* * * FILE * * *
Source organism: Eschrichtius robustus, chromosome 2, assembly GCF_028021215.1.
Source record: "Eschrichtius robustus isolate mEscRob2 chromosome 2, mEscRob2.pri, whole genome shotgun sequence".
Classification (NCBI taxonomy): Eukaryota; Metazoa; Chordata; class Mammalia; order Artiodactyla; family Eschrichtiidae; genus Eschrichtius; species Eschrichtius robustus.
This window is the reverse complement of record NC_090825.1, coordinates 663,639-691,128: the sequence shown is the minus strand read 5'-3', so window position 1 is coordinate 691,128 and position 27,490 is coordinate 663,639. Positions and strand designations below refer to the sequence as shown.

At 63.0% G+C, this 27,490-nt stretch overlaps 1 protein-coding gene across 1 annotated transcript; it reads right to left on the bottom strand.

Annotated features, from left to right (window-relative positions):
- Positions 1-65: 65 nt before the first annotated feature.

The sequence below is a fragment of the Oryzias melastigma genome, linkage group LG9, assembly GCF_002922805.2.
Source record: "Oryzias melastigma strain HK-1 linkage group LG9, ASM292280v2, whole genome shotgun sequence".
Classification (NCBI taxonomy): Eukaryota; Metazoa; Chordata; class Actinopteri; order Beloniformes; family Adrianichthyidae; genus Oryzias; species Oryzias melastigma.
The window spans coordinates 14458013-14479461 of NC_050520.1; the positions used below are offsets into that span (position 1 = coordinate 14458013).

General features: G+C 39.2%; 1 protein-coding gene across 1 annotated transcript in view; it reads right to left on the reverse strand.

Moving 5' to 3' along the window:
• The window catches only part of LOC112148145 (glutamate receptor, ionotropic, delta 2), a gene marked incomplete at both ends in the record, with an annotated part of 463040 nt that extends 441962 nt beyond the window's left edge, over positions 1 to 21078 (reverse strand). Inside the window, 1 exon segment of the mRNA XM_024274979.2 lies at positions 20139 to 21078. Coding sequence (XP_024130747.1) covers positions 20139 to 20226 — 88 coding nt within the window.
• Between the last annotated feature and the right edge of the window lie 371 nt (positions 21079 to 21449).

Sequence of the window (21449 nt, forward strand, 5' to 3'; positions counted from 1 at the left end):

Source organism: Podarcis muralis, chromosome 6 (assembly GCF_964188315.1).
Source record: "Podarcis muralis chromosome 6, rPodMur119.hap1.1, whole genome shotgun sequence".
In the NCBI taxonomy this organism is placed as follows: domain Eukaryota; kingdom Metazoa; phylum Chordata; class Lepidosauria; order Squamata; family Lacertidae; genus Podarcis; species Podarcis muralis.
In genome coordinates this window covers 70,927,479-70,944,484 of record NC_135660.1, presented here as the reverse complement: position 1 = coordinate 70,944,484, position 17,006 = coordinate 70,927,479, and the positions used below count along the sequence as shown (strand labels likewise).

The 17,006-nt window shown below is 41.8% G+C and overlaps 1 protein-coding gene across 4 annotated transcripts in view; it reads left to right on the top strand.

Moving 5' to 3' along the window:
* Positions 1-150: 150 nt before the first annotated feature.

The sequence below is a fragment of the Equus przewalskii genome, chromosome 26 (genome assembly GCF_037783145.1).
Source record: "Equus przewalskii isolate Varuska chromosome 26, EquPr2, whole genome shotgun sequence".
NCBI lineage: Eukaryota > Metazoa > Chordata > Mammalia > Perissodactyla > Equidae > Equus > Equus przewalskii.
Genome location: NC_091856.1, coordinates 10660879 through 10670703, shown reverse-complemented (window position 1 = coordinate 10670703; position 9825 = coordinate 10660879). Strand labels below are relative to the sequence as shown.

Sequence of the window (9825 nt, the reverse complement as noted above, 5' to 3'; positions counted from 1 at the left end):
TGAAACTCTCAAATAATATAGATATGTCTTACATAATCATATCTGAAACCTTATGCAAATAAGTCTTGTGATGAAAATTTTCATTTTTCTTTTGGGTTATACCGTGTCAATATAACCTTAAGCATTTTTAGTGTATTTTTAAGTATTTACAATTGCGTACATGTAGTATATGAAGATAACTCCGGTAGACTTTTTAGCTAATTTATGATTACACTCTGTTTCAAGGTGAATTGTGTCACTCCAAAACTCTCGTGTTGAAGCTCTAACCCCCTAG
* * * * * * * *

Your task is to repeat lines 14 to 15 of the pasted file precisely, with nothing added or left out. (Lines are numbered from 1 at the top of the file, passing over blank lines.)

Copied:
• The window catches only part of LOC112148145 (glutamate receptor, ionotropic, delta 2), a gene marked incomplete at both ends in the record, with an annotated part of 463040 nt that extends 441962 nt beyond the window's left edge, over positions 1 to 21078 (reverse strand). Inside the window, 1 exon segment of the mRNA XM_024274979.2 lies at positions 20139 to 21078. Coding sequence (XP_024130747.1) covers positions 20139 to 20226 — 88 coding nt within the window.
• Between the last annotated feature and the right edge of the window lie 371 nt (positions 21079 to 21449).